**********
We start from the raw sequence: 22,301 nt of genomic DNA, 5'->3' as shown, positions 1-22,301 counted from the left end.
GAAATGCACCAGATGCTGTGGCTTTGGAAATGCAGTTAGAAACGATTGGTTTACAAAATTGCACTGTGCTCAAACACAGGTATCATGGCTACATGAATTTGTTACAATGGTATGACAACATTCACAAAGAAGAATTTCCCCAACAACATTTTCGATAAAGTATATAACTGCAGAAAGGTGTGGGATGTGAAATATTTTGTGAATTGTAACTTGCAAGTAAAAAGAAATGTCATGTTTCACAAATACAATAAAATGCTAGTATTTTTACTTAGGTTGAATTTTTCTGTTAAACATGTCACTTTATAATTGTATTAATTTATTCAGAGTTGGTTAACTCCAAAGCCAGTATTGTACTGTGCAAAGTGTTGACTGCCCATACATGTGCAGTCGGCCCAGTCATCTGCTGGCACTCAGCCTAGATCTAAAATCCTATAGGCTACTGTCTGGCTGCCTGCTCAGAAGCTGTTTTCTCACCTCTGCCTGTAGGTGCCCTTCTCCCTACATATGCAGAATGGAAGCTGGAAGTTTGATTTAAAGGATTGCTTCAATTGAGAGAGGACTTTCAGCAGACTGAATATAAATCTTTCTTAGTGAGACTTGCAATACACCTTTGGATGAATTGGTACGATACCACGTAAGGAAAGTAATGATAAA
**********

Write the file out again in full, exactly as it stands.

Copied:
We start from the raw sequence: 22,301 nt of genomic DNA, 5'->3' as shown, positions 1-22,301 counted from the left end.
GAAATGCACCAGATGCTGTGGCTTTGGAAATGCAGTTAGAAACGATTGGTTTACAAAATTGCACTGTGCTCAAACACAGGTATCATGGCTACATGAATTTGTTACAATGGTATGACAACATTCACAAAGAAGAATTTCCCCAACAACATTTTCGATAAAGTATATAACTGCAGAAAGGTGTGGGATGTGAAATATTTTGTGAATTGTAACTTGCAAGTAAAAAGAAATGTCATGTTTCACAAATACAATAAAATGCTAGTATTTTTACTTAGGTTGAATTTTTCTGTTAAACATGTCACTTTATAATTGTATTAATTTATTCAGAGTTGGTTAACTCCAAAGCCAGTATTGTACTGTGCAAAGTGTTGACTGCCCATACATGTGCAGTCGGCCCAGTCATCTGCTGGCACTCAGCCTAGATCTAAAATCCTATAGGCTACTGTCTGGCTGCCTGCTCAGAAGCTGTTTTCTCACCTCTGCCTGTAGGTGCCCTTCTCCCTACATATGCAGAATGGAAGCTGGAAGTTTGATTTAAAGGATTGCTTCAATTGAGAGAGGACTTTCAGCAGACTGAATATAAATCTTTCTTAGTGAGACTTGCAATACACCTTTGGATGAATTGGTACGATACCACGTAAGGAAAGTAATGATAAA